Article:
Journalists often use public records laws to compel public agencies to hand over information. But in California, a public community college is trying to use the records law to obtain information from student journalists.
On May 23, Gloria Chavez, Southwestern College's Title IX director, instructed The Sun—the campus student newspaper—to surrender an unpublished video of a May 2 student government meeting.
The meeting in question was tense, according to The Sun's reporting. The Associated Student Organization has two political parties: "Team Elite," which is comprised of black students, and "Team Green," which is comprised of Latinx students. They do not get along; in fact, members of Team Elite had allegedly threatened in an Instagram post to "chop the heads off of the euro-centrist white supremacist mexicans of the campus." Black students claim the post was fake, and engineered by Team Green to rally their supporters. University President Kindred Murillo ultimately decided to cancel the election.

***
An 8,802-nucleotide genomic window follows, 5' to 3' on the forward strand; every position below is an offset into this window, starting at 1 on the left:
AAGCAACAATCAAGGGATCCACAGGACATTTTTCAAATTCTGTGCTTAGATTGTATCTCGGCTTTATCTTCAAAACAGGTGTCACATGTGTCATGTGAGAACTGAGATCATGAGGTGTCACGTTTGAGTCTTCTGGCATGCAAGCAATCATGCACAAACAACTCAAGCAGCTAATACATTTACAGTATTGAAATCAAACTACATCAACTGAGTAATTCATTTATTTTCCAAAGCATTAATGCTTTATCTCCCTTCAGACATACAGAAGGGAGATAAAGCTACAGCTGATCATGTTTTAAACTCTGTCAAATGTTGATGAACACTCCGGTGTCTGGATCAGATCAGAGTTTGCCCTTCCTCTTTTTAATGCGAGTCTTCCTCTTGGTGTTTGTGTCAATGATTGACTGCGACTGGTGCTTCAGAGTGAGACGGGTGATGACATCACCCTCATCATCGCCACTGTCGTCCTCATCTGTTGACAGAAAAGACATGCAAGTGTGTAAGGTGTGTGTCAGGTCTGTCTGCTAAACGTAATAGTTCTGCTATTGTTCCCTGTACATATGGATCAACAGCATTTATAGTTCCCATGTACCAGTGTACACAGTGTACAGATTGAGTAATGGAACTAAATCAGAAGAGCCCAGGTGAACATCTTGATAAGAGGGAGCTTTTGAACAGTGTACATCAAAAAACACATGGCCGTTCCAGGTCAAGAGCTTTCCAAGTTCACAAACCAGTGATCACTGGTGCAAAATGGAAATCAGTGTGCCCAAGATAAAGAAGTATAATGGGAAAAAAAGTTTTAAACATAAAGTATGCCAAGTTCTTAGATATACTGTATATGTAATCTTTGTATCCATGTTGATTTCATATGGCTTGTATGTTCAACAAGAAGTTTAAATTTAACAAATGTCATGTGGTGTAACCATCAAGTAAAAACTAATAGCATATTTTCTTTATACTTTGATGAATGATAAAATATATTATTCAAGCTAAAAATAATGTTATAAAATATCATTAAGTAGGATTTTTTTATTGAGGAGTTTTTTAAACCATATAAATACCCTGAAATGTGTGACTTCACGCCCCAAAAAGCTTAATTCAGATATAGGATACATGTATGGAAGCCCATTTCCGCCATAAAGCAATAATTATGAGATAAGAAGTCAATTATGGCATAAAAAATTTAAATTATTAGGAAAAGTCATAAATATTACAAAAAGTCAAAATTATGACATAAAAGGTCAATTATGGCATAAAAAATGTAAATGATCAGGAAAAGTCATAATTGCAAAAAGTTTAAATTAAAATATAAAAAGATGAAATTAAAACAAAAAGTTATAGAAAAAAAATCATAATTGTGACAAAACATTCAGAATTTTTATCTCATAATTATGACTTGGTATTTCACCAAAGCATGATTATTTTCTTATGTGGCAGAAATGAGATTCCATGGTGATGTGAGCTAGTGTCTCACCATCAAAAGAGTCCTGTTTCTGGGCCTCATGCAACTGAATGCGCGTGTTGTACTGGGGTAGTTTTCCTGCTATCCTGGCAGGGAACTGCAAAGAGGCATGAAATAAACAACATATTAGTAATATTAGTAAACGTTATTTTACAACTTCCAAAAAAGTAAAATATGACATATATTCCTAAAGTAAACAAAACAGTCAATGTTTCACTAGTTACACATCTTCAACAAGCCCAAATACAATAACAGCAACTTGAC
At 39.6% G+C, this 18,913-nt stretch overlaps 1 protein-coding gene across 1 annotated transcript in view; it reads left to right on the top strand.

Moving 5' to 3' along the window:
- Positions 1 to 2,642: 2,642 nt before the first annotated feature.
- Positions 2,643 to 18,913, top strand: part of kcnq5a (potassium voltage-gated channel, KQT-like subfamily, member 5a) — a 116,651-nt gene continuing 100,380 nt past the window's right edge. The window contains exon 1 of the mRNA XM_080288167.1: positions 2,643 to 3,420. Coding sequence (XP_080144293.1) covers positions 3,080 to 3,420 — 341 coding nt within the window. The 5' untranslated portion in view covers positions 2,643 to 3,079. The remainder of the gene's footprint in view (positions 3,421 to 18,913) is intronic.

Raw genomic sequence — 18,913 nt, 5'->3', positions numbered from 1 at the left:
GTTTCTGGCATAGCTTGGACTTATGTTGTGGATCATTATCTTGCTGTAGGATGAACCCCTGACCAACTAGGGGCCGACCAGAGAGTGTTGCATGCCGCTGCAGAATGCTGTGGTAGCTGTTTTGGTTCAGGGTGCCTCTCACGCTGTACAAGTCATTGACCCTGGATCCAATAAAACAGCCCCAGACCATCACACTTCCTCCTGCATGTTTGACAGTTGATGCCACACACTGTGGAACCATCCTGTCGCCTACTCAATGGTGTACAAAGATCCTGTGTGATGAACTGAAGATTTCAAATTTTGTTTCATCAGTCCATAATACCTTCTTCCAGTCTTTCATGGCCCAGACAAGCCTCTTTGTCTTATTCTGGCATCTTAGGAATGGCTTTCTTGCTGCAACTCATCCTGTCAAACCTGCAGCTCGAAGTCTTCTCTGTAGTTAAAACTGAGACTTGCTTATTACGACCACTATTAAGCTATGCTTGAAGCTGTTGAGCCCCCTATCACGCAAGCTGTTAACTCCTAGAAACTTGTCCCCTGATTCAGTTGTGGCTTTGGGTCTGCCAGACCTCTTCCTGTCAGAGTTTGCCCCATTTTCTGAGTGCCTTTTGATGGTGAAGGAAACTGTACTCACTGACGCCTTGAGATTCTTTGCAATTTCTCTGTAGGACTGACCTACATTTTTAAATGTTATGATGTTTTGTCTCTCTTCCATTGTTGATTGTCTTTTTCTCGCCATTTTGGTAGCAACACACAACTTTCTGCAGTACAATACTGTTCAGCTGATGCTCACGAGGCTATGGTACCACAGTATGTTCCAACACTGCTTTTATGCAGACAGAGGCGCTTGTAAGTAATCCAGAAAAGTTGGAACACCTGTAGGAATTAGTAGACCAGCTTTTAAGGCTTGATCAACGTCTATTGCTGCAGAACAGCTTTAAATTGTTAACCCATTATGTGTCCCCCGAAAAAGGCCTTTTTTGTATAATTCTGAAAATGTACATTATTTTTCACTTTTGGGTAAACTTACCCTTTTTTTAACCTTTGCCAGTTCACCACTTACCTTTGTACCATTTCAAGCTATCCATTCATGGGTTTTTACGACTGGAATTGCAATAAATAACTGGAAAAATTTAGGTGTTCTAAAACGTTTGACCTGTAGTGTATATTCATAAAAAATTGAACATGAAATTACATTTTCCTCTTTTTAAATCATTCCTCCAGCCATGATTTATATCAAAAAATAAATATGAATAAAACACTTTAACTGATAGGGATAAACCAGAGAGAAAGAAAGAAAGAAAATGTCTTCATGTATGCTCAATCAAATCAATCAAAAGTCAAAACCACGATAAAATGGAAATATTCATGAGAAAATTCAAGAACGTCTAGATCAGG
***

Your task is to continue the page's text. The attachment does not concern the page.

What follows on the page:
Two weeks later, Chavez asked The Sun's faculty advisor to send her video footage allegedly recorded by Sun reporters.
The advisor, David Washburn, refused to do so. "I've been informed by an attorney specializing in open records law that these records are exempt from disclosure under California Government Code section 6254(k)," he wrote in a letter.
Not to be deterred, Chavez submitted a second request, this time arguing that The Sun was part of the college, and thus a government agency obligated to comply with the state's public records law.
The Foundation for Individual Rights in Education strongly disagrees.
"Many organizations receive government support of some sort, whether through funding, tax credits, or other benefits, but that doesn't make them government actors," Adam Steinbaugh, an attorney at FIRE, told Reason. "Student journalists are journalists, and their outlets are supposed to serve as a check on—not an agent of—the college's administration."
In a letter to Chavez, Steinbaugh argued that The Sun is a separate entity from the college.
"Just as not every student is a state actor by virtue of being granted admission to a public college, not every entity within a college's community is a state agency subject," he wrote.
Chavez did not respond to a request for comment. My guess is that she thinks her job—investigating and preventing discrimination and harassment—obligates her to seek this potential evidence of students behaving badly. But being a Title IX official is not a trump card, and student journalists should generally be free from administrative imposition.